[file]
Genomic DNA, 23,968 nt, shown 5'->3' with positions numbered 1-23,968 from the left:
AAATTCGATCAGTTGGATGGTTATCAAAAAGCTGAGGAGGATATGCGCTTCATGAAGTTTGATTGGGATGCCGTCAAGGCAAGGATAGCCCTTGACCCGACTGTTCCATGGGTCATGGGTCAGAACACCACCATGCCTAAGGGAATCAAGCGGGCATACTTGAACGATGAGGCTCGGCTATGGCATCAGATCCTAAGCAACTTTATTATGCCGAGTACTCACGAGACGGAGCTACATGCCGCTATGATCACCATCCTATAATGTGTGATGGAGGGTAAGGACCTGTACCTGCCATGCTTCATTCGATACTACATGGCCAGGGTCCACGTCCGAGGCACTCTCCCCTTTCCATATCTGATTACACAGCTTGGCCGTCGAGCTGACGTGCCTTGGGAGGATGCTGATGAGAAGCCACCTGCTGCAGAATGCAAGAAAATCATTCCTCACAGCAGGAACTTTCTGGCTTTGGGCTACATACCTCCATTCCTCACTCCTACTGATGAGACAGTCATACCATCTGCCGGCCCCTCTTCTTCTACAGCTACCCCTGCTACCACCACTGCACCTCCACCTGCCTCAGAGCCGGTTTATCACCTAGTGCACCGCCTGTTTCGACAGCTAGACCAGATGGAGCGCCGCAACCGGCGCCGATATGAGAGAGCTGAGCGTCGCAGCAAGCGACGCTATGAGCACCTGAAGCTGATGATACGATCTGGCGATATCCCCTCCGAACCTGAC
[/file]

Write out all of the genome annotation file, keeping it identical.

Genomic DNA, 23,968 nt, shown 5'->3' with positions numbered 1-23,968 from the left:
AAATTCGATCAGTTGGATGGTTATCAAAAAGCTGAGGAGGATATGCGCTTCATGAAGTTTGATTGGGATGCCGTCAAGGCAAGGATAGCCCTTGACCCGACTGTTCCATGGGTCATGGGTCAGAACACCACCATGCCTAAGGGAATCAAGCGGGCATACTTGAACGATGAGGCTCGGCTATGGCATCAGATCCTAAGCAACTTTATTATGCCGAGTACTCACGAGACGGAGCTACATGCCGCTATGATCACCATCCTATAATGTGTGATGGAGGGTAAGGACCTGTACCTGCCATGCTTCATTCGATACTACATGGCCAGGGTCCACGTCCGAGGCACTCTCCCCTTTCCATATCTGATTACACAGCTTGGCCGTCGAGCTGACGTGCCTTGGGAGGATGCTGATGAGAAGCCACCTGCTGCAGAATGCAAGAAAATCATTCCTCACAGCAGGAACTTTCTGGCTTTGGGCTACATACCTCCATTCCTCACTCCTACTGATGAGACAGTCATACCATCTGCCGGCCCCTCTTCTTCTACAGCTACCCCTGCTACCACCACTGCACCTCCACCTGCCTCAGAGCCGGTTTATCACCTAGTGCACCGCCTGTTTCGACAGCTAGACCAGATGGAGCGCCGCAACCGGCGCCGATATGAGAGAGCTGAGCGTCGCAGCAAGCGACGCTATGAGCACCTGAAGCTGATGATACGATCTGGCGATATCCCCTCCGAACCTGAC